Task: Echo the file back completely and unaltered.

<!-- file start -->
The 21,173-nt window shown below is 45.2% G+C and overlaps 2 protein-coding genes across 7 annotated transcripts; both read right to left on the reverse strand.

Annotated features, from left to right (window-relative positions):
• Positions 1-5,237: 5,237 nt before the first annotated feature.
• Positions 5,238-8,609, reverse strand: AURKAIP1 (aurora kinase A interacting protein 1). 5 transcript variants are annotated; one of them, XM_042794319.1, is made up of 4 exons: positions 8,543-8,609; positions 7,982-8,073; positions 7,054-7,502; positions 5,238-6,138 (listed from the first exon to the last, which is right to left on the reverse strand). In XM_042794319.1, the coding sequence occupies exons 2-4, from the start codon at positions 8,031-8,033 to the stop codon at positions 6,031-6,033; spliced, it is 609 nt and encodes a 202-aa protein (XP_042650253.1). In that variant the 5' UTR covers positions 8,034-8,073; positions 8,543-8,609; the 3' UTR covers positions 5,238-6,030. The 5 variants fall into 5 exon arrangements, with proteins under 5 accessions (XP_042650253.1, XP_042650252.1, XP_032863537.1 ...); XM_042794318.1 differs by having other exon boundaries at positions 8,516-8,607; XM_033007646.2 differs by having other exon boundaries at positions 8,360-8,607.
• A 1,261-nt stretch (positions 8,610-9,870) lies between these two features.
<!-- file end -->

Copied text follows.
The 21,173-nt window shown below is 45.2% G+C and overlaps 2 protein-coding genes across 7 annotated transcripts; both read right to left on the reverse strand.

Annotated features, from left to right (window-relative positions):
• Positions 1-5,237: 5,237 nt before the first annotated feature.
• Positions 5,238-8,609, reverse strand: AURKAIP1 (aurora kinase A interacting protein 1). 5 transcript variants are annotated; one of them, XM_042794319.1, is made up of 4 exons: positions 8,543-8,609; positions 7,982-8,073; positions 7,054-7,502; positions 5,238-6,138 (listed from the first exon to the last, which is right to left on the reverse strand). In XM_042794319.1, the coding sequence occupies exons 2-4, from the start codon at positions 8,031-8,033 to the stop codon at positions 6,031-6,033; spliced, it is 609 nt and encodes a 202-aa protein (XP_042650253.1). In that variant the 5' UTR covers positions 8,034-8,073; positions 8,543-8,609; the 3' UTR covers positions 5,238-6,030. The 5 variants fall into 5 exon arrangements, with proteins under 5 accessions (XP_042650253.1, XP_042650252.1, XP_032863537.1 ...); XM_042794318.1 differs by having other exon boundaries at positions 8,516-8,607; XM_033007646.2 differs by having other exon boundaries at positions 8,360-8,607.
• A 1,261-nt stretch (positions 8,610-9,870) lies between these two features.